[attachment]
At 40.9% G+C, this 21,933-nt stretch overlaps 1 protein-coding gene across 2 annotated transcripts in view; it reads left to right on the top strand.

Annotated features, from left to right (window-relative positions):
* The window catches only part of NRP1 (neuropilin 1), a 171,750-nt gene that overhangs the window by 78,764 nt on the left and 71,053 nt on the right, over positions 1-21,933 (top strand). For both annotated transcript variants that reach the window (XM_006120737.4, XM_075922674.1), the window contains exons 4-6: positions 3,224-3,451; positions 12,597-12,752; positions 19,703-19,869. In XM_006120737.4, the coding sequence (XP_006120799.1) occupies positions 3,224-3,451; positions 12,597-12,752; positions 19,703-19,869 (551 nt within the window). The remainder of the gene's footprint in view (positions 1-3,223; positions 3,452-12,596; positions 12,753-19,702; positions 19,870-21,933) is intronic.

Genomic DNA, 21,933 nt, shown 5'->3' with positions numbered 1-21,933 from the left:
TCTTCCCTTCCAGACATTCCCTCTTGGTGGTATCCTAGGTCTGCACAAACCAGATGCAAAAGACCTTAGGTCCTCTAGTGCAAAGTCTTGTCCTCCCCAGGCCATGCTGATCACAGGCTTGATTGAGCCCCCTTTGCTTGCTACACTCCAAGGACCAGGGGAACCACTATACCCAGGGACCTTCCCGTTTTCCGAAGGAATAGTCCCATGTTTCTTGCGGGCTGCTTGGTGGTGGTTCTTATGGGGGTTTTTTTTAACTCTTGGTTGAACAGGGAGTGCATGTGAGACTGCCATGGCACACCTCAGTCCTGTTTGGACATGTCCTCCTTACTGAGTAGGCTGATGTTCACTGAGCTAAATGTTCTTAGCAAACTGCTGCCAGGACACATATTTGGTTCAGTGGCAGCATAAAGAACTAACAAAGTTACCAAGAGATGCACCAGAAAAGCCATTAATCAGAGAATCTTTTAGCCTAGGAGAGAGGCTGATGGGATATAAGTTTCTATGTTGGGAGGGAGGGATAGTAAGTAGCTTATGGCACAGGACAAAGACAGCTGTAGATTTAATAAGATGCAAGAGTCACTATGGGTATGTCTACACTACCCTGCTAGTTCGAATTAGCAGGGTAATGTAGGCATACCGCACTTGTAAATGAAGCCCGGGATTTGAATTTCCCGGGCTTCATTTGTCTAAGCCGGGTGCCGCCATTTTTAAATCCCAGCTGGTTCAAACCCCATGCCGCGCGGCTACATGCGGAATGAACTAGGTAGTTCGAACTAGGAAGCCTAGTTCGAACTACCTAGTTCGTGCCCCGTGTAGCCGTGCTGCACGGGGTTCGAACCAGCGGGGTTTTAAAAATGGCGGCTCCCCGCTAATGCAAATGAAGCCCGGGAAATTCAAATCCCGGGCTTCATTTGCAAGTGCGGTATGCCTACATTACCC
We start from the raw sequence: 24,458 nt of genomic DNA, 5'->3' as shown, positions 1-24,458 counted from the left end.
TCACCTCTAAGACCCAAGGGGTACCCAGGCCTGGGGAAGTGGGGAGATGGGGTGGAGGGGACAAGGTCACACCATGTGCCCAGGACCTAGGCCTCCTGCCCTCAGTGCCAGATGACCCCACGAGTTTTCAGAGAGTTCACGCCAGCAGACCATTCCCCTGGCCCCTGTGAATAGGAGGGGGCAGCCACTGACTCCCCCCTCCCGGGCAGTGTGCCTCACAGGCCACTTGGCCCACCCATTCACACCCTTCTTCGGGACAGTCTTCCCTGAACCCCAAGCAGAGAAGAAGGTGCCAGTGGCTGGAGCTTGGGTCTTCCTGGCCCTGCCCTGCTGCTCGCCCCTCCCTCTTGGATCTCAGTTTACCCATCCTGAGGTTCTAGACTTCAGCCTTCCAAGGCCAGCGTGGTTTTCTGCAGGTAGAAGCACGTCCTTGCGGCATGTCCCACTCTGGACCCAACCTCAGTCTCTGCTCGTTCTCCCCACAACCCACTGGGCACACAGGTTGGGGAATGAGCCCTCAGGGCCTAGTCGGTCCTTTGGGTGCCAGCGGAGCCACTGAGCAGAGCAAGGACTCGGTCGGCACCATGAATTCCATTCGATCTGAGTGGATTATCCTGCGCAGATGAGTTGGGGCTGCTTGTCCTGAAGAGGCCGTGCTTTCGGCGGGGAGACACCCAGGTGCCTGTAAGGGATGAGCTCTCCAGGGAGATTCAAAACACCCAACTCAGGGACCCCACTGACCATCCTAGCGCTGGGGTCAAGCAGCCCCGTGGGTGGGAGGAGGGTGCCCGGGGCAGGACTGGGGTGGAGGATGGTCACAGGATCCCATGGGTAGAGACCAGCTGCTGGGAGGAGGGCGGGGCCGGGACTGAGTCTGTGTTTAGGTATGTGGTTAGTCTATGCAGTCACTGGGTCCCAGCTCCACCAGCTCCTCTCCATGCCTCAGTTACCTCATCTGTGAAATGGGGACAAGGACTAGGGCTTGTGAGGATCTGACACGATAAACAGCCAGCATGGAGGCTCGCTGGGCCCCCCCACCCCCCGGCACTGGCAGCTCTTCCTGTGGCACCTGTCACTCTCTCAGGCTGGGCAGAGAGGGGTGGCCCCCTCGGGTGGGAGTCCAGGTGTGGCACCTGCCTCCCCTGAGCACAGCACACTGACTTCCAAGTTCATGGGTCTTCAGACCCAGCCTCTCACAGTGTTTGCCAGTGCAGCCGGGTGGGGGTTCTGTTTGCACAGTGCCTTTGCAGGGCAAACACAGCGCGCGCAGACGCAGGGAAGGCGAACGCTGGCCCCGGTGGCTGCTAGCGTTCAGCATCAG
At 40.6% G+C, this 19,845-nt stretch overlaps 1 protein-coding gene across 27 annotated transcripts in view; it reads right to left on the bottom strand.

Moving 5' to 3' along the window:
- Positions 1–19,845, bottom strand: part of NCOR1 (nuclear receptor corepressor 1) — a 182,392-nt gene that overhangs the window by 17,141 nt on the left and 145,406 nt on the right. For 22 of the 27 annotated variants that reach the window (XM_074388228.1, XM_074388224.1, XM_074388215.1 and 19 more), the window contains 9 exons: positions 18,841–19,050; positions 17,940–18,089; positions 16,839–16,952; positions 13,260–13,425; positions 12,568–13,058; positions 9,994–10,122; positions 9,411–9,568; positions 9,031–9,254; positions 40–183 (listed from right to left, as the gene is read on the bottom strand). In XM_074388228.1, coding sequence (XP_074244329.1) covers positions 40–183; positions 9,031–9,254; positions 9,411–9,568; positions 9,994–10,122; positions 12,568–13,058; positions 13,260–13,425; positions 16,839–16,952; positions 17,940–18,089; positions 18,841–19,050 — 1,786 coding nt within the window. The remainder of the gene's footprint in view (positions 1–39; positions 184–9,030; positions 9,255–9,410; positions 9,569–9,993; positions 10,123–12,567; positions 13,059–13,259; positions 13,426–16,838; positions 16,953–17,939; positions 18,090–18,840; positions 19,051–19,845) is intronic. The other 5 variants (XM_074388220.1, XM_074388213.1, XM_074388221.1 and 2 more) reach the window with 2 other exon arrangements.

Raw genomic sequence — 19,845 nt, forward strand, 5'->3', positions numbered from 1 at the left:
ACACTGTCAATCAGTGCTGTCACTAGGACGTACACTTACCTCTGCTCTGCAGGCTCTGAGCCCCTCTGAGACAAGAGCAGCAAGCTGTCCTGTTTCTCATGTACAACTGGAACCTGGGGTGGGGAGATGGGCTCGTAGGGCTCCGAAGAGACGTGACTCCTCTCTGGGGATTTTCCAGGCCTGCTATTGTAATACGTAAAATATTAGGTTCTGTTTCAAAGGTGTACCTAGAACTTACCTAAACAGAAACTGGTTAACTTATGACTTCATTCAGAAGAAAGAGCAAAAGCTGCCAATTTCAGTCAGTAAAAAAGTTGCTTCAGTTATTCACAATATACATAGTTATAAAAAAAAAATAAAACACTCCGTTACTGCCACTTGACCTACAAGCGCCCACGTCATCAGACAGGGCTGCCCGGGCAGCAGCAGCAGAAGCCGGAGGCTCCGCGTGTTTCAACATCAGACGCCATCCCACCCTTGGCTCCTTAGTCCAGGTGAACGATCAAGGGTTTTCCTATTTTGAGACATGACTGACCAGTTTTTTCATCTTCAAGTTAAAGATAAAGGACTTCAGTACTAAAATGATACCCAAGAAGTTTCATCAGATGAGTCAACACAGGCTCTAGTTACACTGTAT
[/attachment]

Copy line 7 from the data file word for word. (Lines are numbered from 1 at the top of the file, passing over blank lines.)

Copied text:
TCACCTCTAAGACCCAAGGGGTACCCAGGCCTGGGGAAGTGGGGAGATGGGGTGGAGGGGACAAGGTCACACCATGTGCCCAGGACCTAGGCCTCCTGCCCTCAGTGCCAGATGACCCCACGAGTTTTCAGAGAGTTCACGCCAGCAGACCATTCCCCTGGCCCCTGTGAATAGGAGGGGGCAGCCACTGACTCCCCCCTCCCGGGCAGTGTGCCTCACAGGCCACTTGGCCCACCCATTCACACCCTTCTTCGGGACAGTCTTCCCTGAACCCCAAGCAGAGAAGAAGGTGCCAGTGGCTGGAGCTTGGGTCTTCCTGGCCCTGCCCTGCTGCTCGCCCCTCCCTCTTGGATCTCAGTTTACCCATCCTGAGGTTCTAGACTTCAGCCTTCCAAGGCCAGCGTGGTTTTCTGCAGGTAGAAGCACGTCCTTGCGGCATGTCCCACTCTGGACCCAACCTCAGTCTCTGCTCGTTCTCCCCACAACCCACTGGGCACACAGGTTGGGGAATGAGCCCTCAGGGCCTAGTCGGTCCTTTGGGTGCCAGCGGAGCCACTGAGCAGAGCAAGGACTCGGTCGGCACCATGAATTCCATTCGATCTGAGTGGATTATCCTGCGCAGATGAGTTGGGGCTGCTTGTCCTGAAGAGGCCGTGCTTTCGGCGGGGAGACACCCAGGTGCCTGTAAGGGATGAGCTCTCCAGGGAGATTCAAAACACCCAACTCAGGGACCCCACTGACCATCCTAGCGCTGGGGTCAAGCAGCCCCGTGGGTGGGAGGAGGGTGCCCGGGGCAGGACTGGGGTGGAGGATGGTCACAGGATCCCATGGGTAGAGACCAGCTGCTGGGAGGAGGGCGGGGCCGGGACTGAGTCTGTGTTTAGGTATGTGGTTAGTCTATGCAGTCACTGGGTCCCAGCTCCACCAGCTCCTCTCCATGCCTCAGTTACCTCATCTGTGAAATGGGGACAAGGACTAGGGCTTGTGAGGATCTGACACGATAAACAGCCAGCATGGAGGCTCGCTGGGCCCCCCCACCCCCCGGCACTGGCAGCTCTTCCTGTGGCACCTGTCACTCTCTCAGGCTGGGCAGAGAGGGGTGGCCCCCTCGGGTGGGAGTCCAGGTGTGGCACCTGCCTCCCCTGAGCACAGCACACTGACTTCCAAGTTCATGGGTCTTCAGACCCAGCCTCTCACAGTGTTTGCCAGTGCAGCCGGGTGGGGGTTCTGTTTGCACAGTGCCTTTGCAGGGCAAACACAGCGCGCGCAGACGCAGGGAAGGCGAACGCTGGCCCCGGTGGCTGCTAGCGTTCAGCATCAG